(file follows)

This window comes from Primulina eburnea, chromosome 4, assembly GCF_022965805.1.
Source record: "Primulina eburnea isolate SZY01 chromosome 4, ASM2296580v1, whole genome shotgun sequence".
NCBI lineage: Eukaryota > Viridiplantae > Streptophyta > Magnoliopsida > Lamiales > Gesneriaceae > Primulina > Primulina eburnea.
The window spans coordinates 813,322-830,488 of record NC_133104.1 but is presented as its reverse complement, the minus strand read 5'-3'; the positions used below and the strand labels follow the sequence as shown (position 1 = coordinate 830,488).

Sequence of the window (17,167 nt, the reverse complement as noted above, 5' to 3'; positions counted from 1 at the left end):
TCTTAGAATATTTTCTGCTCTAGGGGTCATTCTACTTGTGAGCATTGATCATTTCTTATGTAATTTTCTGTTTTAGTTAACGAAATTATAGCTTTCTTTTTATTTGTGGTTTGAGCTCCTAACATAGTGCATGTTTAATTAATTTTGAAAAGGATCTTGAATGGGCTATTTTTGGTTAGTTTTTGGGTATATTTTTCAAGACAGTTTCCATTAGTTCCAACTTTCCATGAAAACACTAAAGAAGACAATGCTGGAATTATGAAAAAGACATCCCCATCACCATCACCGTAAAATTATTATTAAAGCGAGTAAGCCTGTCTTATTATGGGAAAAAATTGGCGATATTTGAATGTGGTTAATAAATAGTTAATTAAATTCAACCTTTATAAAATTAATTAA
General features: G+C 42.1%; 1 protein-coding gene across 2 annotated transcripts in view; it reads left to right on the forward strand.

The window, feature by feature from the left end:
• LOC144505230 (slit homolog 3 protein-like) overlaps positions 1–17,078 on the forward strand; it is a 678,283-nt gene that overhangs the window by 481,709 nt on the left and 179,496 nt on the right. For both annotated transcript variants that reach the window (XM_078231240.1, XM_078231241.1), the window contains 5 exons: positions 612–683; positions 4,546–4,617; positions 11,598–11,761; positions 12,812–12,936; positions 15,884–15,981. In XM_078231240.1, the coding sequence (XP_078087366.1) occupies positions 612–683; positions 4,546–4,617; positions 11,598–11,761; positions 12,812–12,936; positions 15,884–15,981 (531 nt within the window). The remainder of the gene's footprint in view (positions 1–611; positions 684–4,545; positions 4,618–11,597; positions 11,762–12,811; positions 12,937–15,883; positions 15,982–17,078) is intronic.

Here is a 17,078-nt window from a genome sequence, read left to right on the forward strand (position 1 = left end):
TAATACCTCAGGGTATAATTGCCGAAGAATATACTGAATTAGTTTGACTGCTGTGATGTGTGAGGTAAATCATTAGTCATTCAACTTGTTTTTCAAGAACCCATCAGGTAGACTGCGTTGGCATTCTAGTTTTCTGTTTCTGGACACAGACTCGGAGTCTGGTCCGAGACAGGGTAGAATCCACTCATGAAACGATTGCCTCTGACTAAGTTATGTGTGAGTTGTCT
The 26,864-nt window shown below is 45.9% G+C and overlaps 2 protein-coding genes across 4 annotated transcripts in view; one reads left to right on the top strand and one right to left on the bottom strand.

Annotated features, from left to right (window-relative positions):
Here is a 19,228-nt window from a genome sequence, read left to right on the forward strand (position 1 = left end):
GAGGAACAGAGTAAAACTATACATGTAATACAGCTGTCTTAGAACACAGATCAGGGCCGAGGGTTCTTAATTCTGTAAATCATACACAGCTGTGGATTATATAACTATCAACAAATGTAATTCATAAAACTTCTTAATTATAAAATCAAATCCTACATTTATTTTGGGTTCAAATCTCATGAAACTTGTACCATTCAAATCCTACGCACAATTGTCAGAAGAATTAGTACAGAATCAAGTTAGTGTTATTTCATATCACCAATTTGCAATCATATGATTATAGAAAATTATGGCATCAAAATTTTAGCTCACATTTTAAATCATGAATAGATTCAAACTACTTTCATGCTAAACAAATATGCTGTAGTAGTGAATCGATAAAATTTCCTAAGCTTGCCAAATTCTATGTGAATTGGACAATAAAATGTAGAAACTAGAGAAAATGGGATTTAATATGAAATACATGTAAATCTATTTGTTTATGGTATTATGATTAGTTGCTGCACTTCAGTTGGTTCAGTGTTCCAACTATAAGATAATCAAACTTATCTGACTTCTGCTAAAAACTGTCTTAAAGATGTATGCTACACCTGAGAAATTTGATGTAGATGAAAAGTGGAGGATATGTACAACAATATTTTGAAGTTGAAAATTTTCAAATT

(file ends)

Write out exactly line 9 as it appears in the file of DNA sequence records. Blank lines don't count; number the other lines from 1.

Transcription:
• LOC144505230 (slit homolog 3 protein-like) overlaps positions 1–17,078 on the forward strand; it is a 678,283-nt gene that overhangs the window by 481,709 nt on the left and 179,496 nt on the right. For both annotated transcript variants that reach the window (XM_078231240.1, XM_078231241.1), the window contains 5 exons: positions 612–683; positions 4,546–4,617; positions 11,598–11,761; positions 12,812–12,936; positions 15,884–15,981. In XM_078231240.1, the coding sequence (XP_078087366.1) occupies positions 612–683; positions 4,546–4,617; positions 11,598–11,761; positions 12,812–12,936; positions 15,884–15,981 (531 nt within the window). The remainder of the gene's footprint in view (positions 1–611; positions 684–4,545; positions 4,618–11,597; positions 11,762–12,811; positions 12,937–15,883; positions 15,982–17,078) is intronic.